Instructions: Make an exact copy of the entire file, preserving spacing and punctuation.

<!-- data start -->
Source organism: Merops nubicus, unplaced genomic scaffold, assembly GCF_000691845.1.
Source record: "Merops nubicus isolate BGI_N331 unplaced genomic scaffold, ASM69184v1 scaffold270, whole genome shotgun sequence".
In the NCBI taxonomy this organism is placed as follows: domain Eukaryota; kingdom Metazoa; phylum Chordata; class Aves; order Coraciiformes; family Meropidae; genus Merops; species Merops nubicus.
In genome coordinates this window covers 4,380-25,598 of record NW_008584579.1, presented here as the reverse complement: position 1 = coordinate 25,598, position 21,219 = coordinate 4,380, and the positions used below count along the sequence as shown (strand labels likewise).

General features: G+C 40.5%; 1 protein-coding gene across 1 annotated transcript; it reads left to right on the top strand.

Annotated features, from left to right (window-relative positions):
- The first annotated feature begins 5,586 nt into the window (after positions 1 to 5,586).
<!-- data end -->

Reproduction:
Source organism: Merops nubicus, unplaced genomic scaffold, assembly GCF_000691845.1.
Source record: "Merops nubicus isolate BGI_N331 unplaced genomic scaffold, ASM69184v1 scaffold270, whole genome shotgun sequence".
In the NCBI taxonomy this organism is placed as follows: domain Eukaryota; kingdom Metazoa; phylum Chordata; class Aves; order Coraciiformes; family Meropidae; genus Merops; species Merops nubicus.
In genome coordinates this window covers 4,380-25,598 of record NW_008584579.1, presented here as the reverse complement: position 1 = coordinate 25,598, position 21,219 = coordinate 4,380, and the positions used below count along the sequence as shown (strand labels likewise).

General features: G+C 40.5%; 1 protein-coding gene across 1 annotated transcript; it reads left to right on the top strand.

Annotated features, from left to right (window-relative positions):
- The first annotated feature begins 5,586 nt into the window (after positions 1 to 5,586).